Council was set to speed up the conversion of eight streets from one-way to two-way but a handful of Mountain councillors have put a stop to that plan.

The group of suburban councillors say lower city’s street conversions shouldn't take priority when some of their neighbourhoods don’t even have sidewalks.

The plan was ready to move ahead Wednesday. But Mountain councillors objected, saying those projects shouldn’t be jumping the queue.

The debate, lower city versus the Mountain, lasted more than an hour. Coun. Scott Duvall of Ward 7 says there are streets in his ward that are much less walkable than some of downtown’s two-way streets.

“I know a lot of people are frustrated, and there are advocacy groups about one-way, two-way, two-way, one-way,” he said. “All we’re asking for are basic needs. For sidewalks, and my god, why can’t we have that? Please?”

“I wish everybody would go see some other wards and not just one particular parochial one.”

Nowhere for children to stand while waiting for buses

There are places in Ward 8 where children wait for buses without sidewalks, and there’s nowhere for them to stand in the winter, said Coun. Terry Whitehead.

“What you’re saying is let’s prioritize the two-way conversion of streets at the expense of other areas of this community.”

Coun. Sam Merulla of Ward 4 said he was “somewhat offended” by the implication that lower-city councillors are parochial. But everyone agreed that other areas deserve attention too.

Council voted to convert Rebecca Street between John and Wellington using $50,000 from a traffic calming reserve. It also stripped the word “accelerate,” which means city staff will simply look into how to pay for the eight other conversions.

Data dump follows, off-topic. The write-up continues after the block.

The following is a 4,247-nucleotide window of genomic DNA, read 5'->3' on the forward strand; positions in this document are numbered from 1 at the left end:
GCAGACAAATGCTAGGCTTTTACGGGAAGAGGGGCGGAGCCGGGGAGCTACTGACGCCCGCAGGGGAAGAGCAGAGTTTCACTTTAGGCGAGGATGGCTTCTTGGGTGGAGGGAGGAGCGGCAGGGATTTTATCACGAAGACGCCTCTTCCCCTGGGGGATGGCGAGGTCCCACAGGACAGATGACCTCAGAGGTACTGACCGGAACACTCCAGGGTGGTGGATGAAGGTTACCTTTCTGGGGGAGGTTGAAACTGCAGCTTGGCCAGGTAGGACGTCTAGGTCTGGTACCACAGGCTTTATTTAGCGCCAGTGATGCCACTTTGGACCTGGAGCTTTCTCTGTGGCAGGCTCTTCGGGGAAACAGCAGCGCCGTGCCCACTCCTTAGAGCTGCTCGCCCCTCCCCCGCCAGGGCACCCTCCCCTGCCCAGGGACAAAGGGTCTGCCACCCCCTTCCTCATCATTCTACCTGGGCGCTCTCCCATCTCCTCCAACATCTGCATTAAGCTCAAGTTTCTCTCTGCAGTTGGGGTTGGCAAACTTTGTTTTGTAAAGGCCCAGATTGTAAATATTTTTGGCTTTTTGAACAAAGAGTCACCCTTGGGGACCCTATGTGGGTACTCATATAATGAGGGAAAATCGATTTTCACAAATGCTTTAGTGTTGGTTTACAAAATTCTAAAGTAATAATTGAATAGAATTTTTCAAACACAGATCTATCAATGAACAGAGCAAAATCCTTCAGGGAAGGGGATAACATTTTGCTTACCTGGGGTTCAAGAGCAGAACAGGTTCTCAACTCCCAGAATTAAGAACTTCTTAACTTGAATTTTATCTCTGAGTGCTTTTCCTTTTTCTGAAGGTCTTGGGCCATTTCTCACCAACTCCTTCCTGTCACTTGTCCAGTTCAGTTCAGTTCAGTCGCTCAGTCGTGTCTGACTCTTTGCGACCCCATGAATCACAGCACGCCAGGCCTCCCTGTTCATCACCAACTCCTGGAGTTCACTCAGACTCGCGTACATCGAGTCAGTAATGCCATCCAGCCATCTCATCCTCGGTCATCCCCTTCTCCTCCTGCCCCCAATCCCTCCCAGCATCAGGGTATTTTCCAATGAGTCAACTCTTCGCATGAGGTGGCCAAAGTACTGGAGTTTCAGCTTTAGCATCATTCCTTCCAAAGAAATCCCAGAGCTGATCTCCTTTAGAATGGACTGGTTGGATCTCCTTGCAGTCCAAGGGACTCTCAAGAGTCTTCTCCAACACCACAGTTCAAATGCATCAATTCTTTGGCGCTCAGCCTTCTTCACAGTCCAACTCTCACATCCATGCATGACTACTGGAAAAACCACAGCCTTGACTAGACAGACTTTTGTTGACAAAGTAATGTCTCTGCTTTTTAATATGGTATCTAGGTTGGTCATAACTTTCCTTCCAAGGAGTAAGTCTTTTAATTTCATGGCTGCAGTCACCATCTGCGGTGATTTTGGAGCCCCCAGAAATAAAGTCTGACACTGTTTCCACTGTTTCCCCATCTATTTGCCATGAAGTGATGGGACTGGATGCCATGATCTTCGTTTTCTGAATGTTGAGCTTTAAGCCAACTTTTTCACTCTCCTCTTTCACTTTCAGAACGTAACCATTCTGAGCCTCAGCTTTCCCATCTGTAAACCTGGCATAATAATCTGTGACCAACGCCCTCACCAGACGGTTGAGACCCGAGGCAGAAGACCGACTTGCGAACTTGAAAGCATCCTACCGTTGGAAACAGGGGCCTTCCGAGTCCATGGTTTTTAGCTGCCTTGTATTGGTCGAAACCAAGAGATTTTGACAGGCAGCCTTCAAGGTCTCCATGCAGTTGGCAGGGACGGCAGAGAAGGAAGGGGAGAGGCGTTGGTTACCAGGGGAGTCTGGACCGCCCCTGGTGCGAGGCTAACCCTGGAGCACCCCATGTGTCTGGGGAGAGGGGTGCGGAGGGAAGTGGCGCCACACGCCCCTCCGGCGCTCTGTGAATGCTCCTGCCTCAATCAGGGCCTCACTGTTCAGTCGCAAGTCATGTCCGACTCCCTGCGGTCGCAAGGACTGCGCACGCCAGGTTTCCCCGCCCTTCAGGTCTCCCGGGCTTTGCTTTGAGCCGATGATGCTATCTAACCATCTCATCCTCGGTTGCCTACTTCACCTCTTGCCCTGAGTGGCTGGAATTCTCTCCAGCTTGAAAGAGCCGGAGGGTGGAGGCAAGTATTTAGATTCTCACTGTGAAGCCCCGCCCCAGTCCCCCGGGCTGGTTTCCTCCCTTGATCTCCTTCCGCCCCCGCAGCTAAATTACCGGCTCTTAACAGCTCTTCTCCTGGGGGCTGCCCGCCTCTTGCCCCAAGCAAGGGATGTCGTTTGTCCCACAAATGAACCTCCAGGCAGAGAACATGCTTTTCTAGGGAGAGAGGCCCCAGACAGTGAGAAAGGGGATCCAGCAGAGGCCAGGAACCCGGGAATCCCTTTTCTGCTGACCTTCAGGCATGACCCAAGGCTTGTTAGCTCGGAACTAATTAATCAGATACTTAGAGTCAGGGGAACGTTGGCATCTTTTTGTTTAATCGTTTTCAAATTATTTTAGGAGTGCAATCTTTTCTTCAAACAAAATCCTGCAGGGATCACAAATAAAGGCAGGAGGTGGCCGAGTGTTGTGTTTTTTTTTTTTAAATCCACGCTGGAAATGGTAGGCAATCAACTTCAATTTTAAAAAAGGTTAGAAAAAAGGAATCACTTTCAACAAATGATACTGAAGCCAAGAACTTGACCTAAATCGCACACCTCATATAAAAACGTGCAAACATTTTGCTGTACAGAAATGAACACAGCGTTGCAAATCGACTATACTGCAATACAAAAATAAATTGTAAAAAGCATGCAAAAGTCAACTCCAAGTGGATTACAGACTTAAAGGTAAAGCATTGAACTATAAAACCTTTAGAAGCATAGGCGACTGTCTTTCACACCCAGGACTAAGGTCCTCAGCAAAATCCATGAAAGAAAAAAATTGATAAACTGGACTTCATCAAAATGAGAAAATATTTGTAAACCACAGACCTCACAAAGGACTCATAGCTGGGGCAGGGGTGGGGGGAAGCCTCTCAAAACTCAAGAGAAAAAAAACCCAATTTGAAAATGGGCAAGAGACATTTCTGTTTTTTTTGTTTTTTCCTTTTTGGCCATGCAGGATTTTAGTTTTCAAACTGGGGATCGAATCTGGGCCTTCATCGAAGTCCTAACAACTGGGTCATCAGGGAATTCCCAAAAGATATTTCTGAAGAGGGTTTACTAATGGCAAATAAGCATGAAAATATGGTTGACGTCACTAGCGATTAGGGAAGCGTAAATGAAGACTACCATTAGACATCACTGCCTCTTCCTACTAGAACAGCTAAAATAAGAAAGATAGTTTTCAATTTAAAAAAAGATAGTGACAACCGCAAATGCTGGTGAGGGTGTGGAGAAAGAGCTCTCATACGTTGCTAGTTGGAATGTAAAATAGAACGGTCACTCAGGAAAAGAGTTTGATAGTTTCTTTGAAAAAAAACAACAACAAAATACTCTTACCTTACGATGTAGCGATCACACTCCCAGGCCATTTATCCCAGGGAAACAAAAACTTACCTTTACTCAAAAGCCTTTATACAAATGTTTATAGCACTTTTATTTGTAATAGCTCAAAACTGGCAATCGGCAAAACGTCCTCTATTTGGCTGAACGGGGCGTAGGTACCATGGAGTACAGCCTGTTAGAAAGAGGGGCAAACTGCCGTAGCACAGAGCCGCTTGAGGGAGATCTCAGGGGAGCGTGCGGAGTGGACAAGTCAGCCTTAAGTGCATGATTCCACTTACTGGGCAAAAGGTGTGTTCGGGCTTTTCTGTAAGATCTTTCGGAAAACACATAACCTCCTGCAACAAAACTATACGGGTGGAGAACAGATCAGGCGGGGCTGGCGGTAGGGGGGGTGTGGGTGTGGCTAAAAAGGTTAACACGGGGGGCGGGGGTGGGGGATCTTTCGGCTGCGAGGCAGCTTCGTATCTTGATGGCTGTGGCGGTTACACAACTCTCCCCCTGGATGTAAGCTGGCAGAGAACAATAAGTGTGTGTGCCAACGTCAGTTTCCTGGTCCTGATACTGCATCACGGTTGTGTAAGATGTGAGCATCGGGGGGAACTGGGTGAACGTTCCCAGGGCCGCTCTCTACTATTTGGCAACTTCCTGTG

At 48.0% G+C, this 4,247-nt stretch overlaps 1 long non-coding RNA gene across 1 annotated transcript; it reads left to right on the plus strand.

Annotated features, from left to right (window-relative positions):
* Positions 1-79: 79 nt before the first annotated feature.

Staff will also report back on other roads that need attention, such as sidewalks and culverts.

That suited Duvall.

Coun. Farr: 'Two-way street conversions in his ward benefit everyone'

“I just got a little uptight that they could be jumping the queue,” he said. “I don’t want that to happen.”

Nearly every councillor weighed in with works that’s needed in their wards. Duvall disagreed with the assumption that councillors were speaking up in part because of the October municipal election.

“I know that’s not why I was doing it,” he said.

Coun. Jason Farr represents Ward 2, which includes the downtown. Two-way street conversions in his ward benefit everyone, he said.

“Recent conversions have proven to bring to the downtown core a rejuvenation. A renaissance,” he said. “We all have across the city, in every ward, benefited.”

Also at Wednesday's meeting:

  • City council voted to allow Little Ray's Reptile Zoo on Barton Street East to bring back a number of banned pythons and other reptiles, pending accreditation from the Canadian Association of Zoos and Aquariums. Little Ray's hopes to get that accreditation in September.
  • City council will move ahead with a plan to designate King George school as a heritage building, which could complicate plans for a new north high school the public school board plans to build on the property. City manager Chris Murray said the biggest complication would be the board not being able to build a sports field, but that students could use nearby city facilities.